Who am I to cast light upon the human soul?
Sitting down to write peace-verses for mercenary gain,
Hunting for poems and hoping against hope that I need not
Kill them in the hunt, as it seems is so often the case.
Hunched over a school-issue laptop, mining news-clippings for material:
The starving in Zimbabwe and North Korea;
The lame men thronging Varanasi, praying for renewal
Of their shattered or clubbed or twisted limbs;
The shy students who die in Afghanistan or old Sumeria,
Die by misdirected field guns or the bullets of fanatic assassins,
Die in schoolhouses without ever having seen a portable computer.
When Anna’s friend Stephen came home from Iraq
(One tour piloting tanks around the gorgeous wheat fields of Anbar)
He slept on her floor for a week because he couldn’t stand to be alone.
A fine routine: him showing up at her door after dinner,
Before the sky darkened and made him feel the absence of night-vision goggles.
He called her two nights ago, to pick him up at a diner;
Caught out as dusk fell, unexpectedly he found himself again in Samarra,
Or somewhere like it. The Hilltop saved him,
Its neon hamburger and milkshake shining out of the darkness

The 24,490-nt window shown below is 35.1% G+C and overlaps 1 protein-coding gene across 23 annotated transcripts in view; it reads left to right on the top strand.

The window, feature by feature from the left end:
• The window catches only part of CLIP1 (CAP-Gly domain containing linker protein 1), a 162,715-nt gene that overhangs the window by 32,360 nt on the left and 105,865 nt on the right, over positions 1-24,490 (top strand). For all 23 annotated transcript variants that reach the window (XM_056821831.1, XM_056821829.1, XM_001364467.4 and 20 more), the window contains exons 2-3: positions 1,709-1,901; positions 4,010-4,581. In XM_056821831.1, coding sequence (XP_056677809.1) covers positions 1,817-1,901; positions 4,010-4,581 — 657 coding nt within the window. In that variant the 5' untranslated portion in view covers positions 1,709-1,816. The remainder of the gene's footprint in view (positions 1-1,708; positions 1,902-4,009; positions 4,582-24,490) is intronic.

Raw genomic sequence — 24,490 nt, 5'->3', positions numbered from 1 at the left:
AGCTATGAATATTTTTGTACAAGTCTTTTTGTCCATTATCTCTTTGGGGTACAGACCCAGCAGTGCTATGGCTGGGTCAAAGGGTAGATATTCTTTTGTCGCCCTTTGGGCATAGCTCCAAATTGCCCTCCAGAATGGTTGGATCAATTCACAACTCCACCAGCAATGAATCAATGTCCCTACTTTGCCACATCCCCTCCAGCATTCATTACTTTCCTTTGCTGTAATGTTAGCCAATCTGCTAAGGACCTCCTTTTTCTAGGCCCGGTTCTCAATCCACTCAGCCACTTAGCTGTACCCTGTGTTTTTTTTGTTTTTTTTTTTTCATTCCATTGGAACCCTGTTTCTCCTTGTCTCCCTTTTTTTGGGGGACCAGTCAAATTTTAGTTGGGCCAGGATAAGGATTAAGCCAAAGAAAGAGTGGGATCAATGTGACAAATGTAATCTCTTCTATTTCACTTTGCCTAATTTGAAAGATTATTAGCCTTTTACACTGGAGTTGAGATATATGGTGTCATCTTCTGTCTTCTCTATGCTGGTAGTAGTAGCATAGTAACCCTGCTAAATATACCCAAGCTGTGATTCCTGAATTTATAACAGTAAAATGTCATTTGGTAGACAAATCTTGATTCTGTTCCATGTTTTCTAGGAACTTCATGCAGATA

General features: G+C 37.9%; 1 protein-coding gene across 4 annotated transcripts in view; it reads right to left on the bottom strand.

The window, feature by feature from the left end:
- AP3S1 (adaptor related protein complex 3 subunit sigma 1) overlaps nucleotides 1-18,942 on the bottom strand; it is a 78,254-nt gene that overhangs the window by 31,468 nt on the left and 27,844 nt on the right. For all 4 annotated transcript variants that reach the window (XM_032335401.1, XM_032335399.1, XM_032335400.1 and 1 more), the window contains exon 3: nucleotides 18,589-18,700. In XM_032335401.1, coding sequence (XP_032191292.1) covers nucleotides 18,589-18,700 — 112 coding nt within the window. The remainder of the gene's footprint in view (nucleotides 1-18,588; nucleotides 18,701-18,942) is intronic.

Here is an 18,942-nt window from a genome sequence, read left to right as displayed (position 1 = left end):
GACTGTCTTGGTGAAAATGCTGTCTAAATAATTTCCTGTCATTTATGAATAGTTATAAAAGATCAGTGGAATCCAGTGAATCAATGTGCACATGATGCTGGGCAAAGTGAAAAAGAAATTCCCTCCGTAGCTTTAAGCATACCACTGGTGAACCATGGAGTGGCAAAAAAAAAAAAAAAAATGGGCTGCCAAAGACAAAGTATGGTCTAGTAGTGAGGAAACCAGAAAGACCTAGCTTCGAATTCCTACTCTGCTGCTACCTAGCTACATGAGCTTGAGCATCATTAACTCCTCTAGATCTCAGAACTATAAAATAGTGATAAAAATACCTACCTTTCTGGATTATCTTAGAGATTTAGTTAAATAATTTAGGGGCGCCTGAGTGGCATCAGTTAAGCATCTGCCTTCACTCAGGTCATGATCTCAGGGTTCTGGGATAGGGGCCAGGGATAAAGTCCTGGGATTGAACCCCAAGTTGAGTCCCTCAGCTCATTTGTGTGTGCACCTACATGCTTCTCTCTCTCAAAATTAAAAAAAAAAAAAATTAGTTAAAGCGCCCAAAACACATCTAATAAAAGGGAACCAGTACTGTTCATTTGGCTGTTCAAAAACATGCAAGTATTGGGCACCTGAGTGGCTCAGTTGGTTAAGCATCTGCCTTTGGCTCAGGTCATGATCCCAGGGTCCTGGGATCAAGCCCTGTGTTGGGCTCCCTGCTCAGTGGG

Like a beacon. He pulled over, called her from inside the restaurant.
A chocolate malted in his other hand.
PTSD a mere acronym, brittle and unspoken as she drove him home.
The house is icy and I’m still hunting poems,
Cold coconut curry and rice an accusation in my mouth
(I try not to think about eating these days,
What with the news of misspent food aid and miscellaneous famines).
I continue with my search, the fire-squads of my thoughts
Combing the unknown tangle of my mind like a wheat field,
Groping after something profound, a candle
To light with my words, once I find them.
All I really want to think about is Anna’s face,
Luminous in the glow of a beacon, any beacon.
Jacob Bathanti is a student at Wake Forest University in Winston-Salem, North Carolina.